According to CEO Albert Bourla, Pfizer is submitting data to the Food and Drug Administration for a fourth dose of the Covid-19 vaccine.
“Obviously, Omicron’s environment is needed to boost the immune response,” he told CNBC in an interview on Friday.
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The protection from the first two doses of the Pfizer-BioNTech vaccine was substantially weakened against the Omicron variant, but Booster Shot restored much of that protection.
But on Friday, Pfizer scientists saw protection from the first booster shot begin to decline against Omicron after three to four months, and a fourth dose may be needed, Bula said. Said there is.
“We will submit an important data package to the FDA regarding the need for a fourth dose,” he said, and said the FDA and the Centers for Disease Control and Prevention need to reach their own conclusions.
In other countries, including Chile, Israel and Sweden, a fourth vaccination has already been granted for certain vulnerable populations.
Pfizer spokesman Kit Longley told NBC News in another statement that the company would submit data to the FDA on its fourth shot when it was “ready.”
“These results are early and preliminary, with regulatory and health authorities to continue to collect and evaluate all available data and inform regulatory and health authorities of the Covid-19 vaccine strategy as the virus evolves. We will continue to have an open dialogue. “
Covid cases of Omicron fuel across the country have dropped significantly in recent weeks after reaching record highs in January.
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Federal health officials say they continue to assess whether additional doses are needed, especially in the fall when Covid cases are expected to increase again. Vaccine makers, including Pfizer and Moderna, say they are ready to update this, falling to target circulating dominant variants.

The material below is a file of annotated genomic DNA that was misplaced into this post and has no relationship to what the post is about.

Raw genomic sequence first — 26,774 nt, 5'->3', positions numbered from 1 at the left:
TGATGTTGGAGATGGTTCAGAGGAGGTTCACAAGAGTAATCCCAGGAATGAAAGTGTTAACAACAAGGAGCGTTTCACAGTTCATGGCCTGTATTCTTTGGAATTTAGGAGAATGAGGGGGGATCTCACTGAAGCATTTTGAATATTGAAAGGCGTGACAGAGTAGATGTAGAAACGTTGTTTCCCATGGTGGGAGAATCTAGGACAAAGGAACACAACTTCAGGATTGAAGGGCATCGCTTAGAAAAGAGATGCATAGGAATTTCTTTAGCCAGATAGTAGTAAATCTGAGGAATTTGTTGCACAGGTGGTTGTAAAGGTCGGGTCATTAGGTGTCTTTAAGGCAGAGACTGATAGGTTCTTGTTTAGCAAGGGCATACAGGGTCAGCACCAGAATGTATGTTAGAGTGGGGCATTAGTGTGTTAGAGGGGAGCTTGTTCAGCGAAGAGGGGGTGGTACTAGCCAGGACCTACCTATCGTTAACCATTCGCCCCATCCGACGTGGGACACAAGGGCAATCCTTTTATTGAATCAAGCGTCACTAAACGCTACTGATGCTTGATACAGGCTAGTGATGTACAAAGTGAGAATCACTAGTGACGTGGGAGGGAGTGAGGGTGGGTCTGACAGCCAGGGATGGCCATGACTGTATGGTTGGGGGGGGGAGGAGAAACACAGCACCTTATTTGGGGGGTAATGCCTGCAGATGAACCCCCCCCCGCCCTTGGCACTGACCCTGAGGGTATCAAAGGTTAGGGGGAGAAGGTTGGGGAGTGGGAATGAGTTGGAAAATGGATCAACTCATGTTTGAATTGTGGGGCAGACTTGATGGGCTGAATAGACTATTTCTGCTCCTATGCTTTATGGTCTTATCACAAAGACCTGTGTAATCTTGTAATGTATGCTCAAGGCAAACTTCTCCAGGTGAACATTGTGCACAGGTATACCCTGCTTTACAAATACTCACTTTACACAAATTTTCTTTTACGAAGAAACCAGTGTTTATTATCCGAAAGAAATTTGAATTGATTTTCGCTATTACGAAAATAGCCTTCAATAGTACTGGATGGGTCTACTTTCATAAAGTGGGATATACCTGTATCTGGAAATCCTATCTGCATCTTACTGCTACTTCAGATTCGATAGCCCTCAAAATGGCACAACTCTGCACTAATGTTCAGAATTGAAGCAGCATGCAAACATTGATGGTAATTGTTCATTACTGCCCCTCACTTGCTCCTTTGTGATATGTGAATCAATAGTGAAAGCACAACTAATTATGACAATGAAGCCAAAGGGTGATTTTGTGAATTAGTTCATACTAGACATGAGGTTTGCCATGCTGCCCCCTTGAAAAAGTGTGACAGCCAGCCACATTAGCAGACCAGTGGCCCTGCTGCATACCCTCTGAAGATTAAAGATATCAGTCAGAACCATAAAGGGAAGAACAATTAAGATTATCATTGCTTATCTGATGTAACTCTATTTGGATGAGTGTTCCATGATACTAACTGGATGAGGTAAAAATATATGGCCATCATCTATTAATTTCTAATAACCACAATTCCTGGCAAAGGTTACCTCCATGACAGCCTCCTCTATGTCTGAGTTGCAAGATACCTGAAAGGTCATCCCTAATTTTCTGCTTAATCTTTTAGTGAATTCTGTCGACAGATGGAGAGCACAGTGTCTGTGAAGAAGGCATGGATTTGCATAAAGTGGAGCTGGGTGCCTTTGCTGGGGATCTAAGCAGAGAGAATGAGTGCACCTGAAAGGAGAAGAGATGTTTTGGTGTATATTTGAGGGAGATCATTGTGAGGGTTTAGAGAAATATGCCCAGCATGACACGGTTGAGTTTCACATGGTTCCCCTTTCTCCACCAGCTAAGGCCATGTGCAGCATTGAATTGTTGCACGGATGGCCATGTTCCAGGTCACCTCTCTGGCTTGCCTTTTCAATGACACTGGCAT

Dr. Archana Chatterjee, Vaccine Specialist and Dean of Rosalind Franklin University’s Chicago Medical College, agrees that many health professionals will need additional doses in the future.
The CDC currently recommends boosters 5 months after receiving a second dose of Pfizer or Moderna vaccine, or 2 months after receiving a single dose of Johnson & Johnson vaccine.
Dr. Paul Offit, a vaccine expert at the Philadelphia Children’s Hospital, said it is not recommended for everyone if additional injections are needed.
People living in nursing homes, the elderly, people with immunodeficiency, and people at high risk may benefit from additional doses, he said.
Harvard epidemiologist Bill Hanage agrees that certain groups may require additional doses, and antibodies during the summer when the virus may continue to spread at low levels. He said the level could drop further.
However, young people at low risk of serious illness are unlikely to benefit from additional doses, he added.
Bula said on Friday that older people and those with underlying health are at greatest risk and are likely to require additional doses.
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